GLENEAGLES, Perthshire, Scotland – Rarely in sports does reality match expectation. More often than not, the happening falls short of the hype. But the 14½-13½ Solheim Cup victory by Europe over the United States on Sunday at Gleneagles was better than advertised – almost better than imaginable.
You’d have to search far and wide to find a more dramatic finish anywhere in the history of sports. With the last shot of the day, Suzann Pettersen – a controversial captain’s pick – rolled in a 7-foot birdie putt on No. 18 to secure the victory. A miss and the U.S. would have won for the third consecutive time.
“Like the Ryder Cup, this has just grown so hugely,” said Catriona Matthew, the Scottish woman who captained Europe to victory in her homeland. “It came down to the last putt on the last hole. You can’t get more exciting than that.”
The victory by Europe denied Juli Inkster a chance to become the only captain with three victories and it stopped the Americans from winning three in a row for the third time in the competition. The Solheim Cup now stand 10-6 in favor of the United States.
“I knew Suzann knew that the Cup was on the line,” Inkster said. “It was impressive, but that’s why Suzann is Suzann.”
Then, when asked what she’d say to those who contend this might be the most intense event in women’s sports, Inkster said: “I’d say they are right. I think a lot of people underestimate women’s golf and that these athletes don’t get the credit they deserve. We have to grind for everything we get.”
It was a fitting conclusion to a contest that was as close as could be for all three days. Coming into Sunday’s singles, the match is was tied 8-8. On Sunday, five of the 12 matches were decided on the 18th green and four others on No. 17.
With nine matches completed, the Americans led 13½-11½. They need only a halve in the final three points to retain the Cup on a tie and one point to win it outright. Anna Nordqvist got the first point Europe needed by closing out Morgan Pressel, 4 and 3.
Then the fireworks began.
In Match 11, Bronte Law made a birdie on No. 14 to pull even with Ally McDonald, then birdied again on No. 16 to go 1 up. When McDonald failed to get up-and-down out of the bunker on No. 17, Europe won the match. Each side now had 13½ points.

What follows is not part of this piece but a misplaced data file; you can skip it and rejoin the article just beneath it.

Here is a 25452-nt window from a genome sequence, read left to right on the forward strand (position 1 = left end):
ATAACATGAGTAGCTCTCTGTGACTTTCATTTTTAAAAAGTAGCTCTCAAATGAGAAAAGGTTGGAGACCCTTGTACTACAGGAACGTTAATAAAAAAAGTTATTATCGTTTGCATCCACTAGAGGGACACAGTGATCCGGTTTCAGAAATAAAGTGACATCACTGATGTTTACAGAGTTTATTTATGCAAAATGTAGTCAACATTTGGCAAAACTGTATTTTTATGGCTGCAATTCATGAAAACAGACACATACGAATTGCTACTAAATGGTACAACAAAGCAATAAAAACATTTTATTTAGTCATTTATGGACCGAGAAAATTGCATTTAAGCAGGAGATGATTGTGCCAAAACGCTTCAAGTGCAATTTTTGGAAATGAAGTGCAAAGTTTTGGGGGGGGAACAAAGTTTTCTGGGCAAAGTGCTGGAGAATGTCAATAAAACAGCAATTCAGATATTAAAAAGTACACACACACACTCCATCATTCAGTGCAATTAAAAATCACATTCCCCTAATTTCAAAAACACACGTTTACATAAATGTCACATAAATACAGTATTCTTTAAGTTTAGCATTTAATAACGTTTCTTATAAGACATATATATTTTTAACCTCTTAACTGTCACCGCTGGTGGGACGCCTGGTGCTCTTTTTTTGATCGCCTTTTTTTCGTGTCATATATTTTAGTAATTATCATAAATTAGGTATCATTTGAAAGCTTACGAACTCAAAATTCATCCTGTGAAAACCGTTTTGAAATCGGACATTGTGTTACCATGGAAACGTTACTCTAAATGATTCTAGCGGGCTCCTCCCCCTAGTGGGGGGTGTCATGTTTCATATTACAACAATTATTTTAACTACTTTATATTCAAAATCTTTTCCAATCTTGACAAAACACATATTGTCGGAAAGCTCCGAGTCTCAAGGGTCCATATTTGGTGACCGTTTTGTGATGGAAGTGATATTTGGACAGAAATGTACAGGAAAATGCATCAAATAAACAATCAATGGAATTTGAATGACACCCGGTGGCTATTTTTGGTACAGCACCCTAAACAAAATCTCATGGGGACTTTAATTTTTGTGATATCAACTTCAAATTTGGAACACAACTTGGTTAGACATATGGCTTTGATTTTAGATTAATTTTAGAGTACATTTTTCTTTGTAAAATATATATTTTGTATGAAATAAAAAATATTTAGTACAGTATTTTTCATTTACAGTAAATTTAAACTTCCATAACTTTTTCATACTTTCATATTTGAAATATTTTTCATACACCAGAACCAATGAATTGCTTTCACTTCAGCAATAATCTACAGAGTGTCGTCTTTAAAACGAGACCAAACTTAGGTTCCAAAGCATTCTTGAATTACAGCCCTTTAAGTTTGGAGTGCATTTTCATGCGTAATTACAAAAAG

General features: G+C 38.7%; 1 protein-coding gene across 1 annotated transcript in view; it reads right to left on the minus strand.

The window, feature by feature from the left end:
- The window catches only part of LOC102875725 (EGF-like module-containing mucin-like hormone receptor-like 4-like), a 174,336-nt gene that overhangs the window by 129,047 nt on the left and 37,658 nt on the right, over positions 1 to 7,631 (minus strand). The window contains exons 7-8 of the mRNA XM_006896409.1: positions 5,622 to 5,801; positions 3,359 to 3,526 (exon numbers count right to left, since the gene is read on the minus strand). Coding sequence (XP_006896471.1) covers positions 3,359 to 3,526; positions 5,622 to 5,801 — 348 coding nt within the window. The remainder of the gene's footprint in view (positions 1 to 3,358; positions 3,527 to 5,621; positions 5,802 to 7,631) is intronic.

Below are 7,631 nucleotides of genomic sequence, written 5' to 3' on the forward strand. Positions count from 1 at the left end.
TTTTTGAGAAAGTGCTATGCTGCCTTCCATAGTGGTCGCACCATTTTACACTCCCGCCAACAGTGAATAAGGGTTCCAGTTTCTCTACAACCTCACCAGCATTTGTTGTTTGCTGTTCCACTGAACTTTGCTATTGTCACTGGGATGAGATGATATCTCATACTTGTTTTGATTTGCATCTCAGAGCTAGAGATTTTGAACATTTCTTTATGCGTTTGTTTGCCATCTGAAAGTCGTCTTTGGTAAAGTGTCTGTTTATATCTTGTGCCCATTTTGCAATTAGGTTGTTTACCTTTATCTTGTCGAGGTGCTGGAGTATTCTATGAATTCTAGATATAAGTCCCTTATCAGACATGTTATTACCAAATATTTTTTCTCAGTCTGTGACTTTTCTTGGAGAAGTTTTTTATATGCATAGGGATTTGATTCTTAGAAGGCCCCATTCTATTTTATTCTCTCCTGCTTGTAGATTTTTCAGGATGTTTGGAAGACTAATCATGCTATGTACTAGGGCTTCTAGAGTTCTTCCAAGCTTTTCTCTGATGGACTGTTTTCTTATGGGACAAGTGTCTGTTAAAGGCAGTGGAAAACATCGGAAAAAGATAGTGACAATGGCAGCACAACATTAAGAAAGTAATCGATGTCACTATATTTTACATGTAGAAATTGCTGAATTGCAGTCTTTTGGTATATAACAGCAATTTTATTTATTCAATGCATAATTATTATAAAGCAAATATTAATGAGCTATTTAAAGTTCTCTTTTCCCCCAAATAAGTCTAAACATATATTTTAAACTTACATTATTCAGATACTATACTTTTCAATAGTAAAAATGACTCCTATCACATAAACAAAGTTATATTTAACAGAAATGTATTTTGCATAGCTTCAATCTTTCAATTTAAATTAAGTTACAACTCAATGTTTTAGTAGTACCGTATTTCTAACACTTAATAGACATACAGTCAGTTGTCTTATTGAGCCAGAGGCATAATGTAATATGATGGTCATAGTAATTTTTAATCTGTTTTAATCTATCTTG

Now it was all down to the match between Pettersen and Marina Alex. Pettersen was 2 up through 11 holes but Alex won Nos. 13 and 14 to square things. After three consecutive halved holes, the match went to No. 18, a par-5 reachable in two if the drive finds the fairway, which both players failed to do.
They hit their lay-up shots to about the same distance – 85 yards. Pettersen hit first, playing her wedge shot past the hole and spinning it back to 7 feet. Alex hit a similar approach, ending up 10 feet from the cup.
The putt by Alex barely slid by on the right side. Then it was all in Pettersen’s hands, the 38-year-old stalwart for Europe playing in her ninth Solheim Cup.
Suzann, who gave birth last year, had barely played for two full seasons. When Catriona Matthew made her a captain’s pick, it caused more than a few arched eyebrows. They are arched no longer.
“I mean, can you ask for more?” Pettersen said. “The last putt to win the Cup, when it's that close? History was just made, to win here in front of the Scottish crowd. I could never in a million miles dream. This is it. This is the last you'll see of me playing in the Solheim. I can't express it any better. Nothing beats the Solheim Cup in my career.”
To make the drama of the day even more perfect, Pettersen then announced she was retiring from the game.
The quality of play for the entire competition was matched by the enthusiasm of the spectators and the passionate way in which the players embraced the spectacle. Nearly two hours before the first tee time on Sunday, the grandstand surrounding the first tee was packed with singing, dancing, chanting spectators with fans lining the fairway from tee to green.
As Danielle Kang stepped up to hit the first shot of the day, she acknowledged the cheers with a wave then put her hand to her heart, soaking in the moment. Then she signaled to the crowd to resume cheering and ripped her drive, saluting U.S. Captain Juli Inkster with a double clench-fist gesture as she walked off the tee.
“She asked to go first,” Inkster said when questioned about her decision to lead off singles with Kang.
The atmosphere on the first tee was both passionate and polite, the sportsmanship of the crowd pretty much flawless. American Angel Yin was greeted by the fans singing “Angel of the Morning” while Caroline Masson of Europe led the spectators in the chorus of “Sweet Caroline.”
Anne van Dam, Pettersen and Law also asked for noise during their opening tee shots, Suzann throwing a pumped fist into the Scottish sky after smashing her drive.
It was that kind of week. The quality of play on Saturday in vicious wind was extremely impressive and what followed in singles play on Sunday could not have been scripted by Hollywood’s finest writers.
This was an event that had as many stars as adorned the uniforms of the American team. Georgia Hall and Celine Boutier both won four points for Europe while Jessica and Nelly Korda each went 3-0-1 for the Yanks.
“We didn’t get the win, but it was a great day for women’s golf,” Jessica Korda said.
And that pretty much was the most succinct – and accurate – summation of a truly memorable Solheim Cup. This was not only the best Solheim Cup ever played, it was one of the best sporting events ever played. And we get to do it all again in two years at Inverness in Toledo.